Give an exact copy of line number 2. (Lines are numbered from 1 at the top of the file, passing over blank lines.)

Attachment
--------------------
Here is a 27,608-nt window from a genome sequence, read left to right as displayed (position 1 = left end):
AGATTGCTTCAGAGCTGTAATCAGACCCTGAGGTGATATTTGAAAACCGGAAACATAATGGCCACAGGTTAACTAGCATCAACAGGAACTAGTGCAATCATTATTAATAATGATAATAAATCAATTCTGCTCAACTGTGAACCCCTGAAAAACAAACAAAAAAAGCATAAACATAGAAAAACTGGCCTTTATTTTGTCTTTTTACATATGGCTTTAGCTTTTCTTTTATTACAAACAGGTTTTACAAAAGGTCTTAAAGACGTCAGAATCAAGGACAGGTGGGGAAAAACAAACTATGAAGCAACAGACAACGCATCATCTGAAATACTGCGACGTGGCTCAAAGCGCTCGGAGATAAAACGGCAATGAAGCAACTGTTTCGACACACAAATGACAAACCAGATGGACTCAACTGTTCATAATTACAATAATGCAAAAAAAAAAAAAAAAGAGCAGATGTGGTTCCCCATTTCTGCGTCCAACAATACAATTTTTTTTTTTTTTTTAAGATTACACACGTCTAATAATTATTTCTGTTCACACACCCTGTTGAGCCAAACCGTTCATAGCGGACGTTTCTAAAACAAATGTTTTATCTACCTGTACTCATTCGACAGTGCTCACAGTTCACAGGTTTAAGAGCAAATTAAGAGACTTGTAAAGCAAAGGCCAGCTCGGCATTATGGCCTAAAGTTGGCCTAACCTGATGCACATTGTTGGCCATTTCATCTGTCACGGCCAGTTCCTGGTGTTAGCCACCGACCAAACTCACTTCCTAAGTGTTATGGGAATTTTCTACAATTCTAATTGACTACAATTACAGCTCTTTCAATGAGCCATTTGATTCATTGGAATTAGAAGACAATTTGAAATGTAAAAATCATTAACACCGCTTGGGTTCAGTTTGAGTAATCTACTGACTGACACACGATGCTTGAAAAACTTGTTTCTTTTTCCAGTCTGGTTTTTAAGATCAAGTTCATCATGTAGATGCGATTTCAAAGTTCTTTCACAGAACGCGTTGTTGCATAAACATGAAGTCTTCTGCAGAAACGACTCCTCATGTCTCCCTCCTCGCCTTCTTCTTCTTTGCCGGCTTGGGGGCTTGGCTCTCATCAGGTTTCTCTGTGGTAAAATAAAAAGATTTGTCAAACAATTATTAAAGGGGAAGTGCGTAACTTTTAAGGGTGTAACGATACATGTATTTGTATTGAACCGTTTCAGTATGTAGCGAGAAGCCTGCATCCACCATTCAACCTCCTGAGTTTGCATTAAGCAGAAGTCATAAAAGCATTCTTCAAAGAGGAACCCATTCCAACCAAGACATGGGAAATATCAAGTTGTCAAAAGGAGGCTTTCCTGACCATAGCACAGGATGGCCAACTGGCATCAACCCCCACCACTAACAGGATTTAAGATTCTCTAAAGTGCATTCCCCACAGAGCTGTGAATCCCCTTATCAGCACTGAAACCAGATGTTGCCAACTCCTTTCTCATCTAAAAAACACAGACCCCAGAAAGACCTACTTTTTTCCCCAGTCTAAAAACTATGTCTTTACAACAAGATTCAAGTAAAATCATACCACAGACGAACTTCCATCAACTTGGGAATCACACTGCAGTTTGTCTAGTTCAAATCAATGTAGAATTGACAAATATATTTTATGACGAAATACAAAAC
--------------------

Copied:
AGATTGCTTCAGAGCTGTAATCAGACCCTGAGGTGATATTTGAAAACCGGAAACATAATGGCCACAGGTTAACTAGCATCAACAGGAACTAGTGCAATCATTATTAATAATGATAATAAATCAATTCTGCTCAACTGTGAACCCCTGAAAAACAAACAAAAAAAGCATAAACATAGAAAAACTGGCCTTTATTTTGTCTTTTTACATATGGCTTTAGCTTTTCTTTTATTACAAACAGGTTTTACAAAAGGTCTTAAAGACGTCAGAATCAAGGACAGGTGGGGAAAAACAAACTATGAAGCAACAGACAACGCATCATCTGAAATACTGCGACGTGGCTCAAAGCGCTCGGAGATAAAACGGCAATGAAGCAACTGTTTCGACACACAAATGACAAACCAGATGGACTCAACTGTTCATAATTACAATAATGCAAAAAAAAAAAAAAAAGAGCAGATGTGGTTCCCCATTTCTGCGTCCAACAATACAATTTTTTTTTTTTTTTTAAGATTACACACGTCTAATAATTATTTCTGTTCACACACCCTGTTGAGCCAAACCGTTCATAGCGGACGTTTCTAAAACAAATGTTTTATCTACCTGTACTCATTCGACAGTGCTCACAGTTCACAGGTTTAAGAGCAAATTAAGAGACTTGTAAAGCAAAGGCCAGCTCGGCATTATGGCCTAAAGTTGGCCTAACCTGATGCACATTGTTGGCCATTTCATCTGTCACGGCCAGTTCCTGGTGTTAGCCACCGACCAAACTCACTTCCTAAGTGTTATGGGAATTTTCTACAATTCTAATTGACTACAATTACAGCTCTTTCAATGAGCCATTTGATTCATTGGAATTAGAAGACAATTTGAAATGTAAAAATCATTAACACCGCTTGGGTTCAGTTTGAGTAATCTACTGACTGACACACGATGCTTGAAAAACTTGTTTCTTTTTCCAGTCTGGTTTTTAAGATCAAGTTCATCATGTAGATGCGATTTCAAAGTTCTTTCACAGAACGCGTTGTTGCATAAACATGAAGTCTTCTGCAGAAACGACTCCTCATGTCTCCCTCCTCGCCTTCTTCTTCTTTGCCGGCTTGGGGGCTTGGCTCTCATCAGGTTTCTCTGTGGTAAAATAAAAAGATTTGTCAAACAATTATTAAAGGGGAAGTGCGTAACTTTTAAGGGTGTAACGATACATGTATTTGTATTGAACCGTTTCAGTATGTAGCGAGAAGCCTGCATCCACCATTCAACCTCCTGAGTTTGCATTAAGCAGAAGTCATAAAAGCATTCTTCAAAGAGGAACCCATTCCAACCAAGACATGGGAAATATCAAGTTGTCAAAAGGAGGCTTTCCTGACCATAGCACAGGATGGCCAACTGGCATCAACCCCCACCACTAACAGGATTTAAGATTCTCTAAAGTGCATTCCCCACAGAGCTGTGAATCCCCTTATCAGCACTGAAACCAGATGTTGCCAACTCCTTTCTCATCTAAAAAACACAGACCCCAGAAAGACCTACTTTTTTCCCCAGTCTAAAAACTATGTCTTTACAACAAGATTCAAGTAAAATCATACCACAGACGAACTTCCATCAACTTGGGAATCACACTGCAGTTTGTCTAGTTCAAATCAATGTAGAATTGACAAATATATTTTATGACGAAATACAAAAC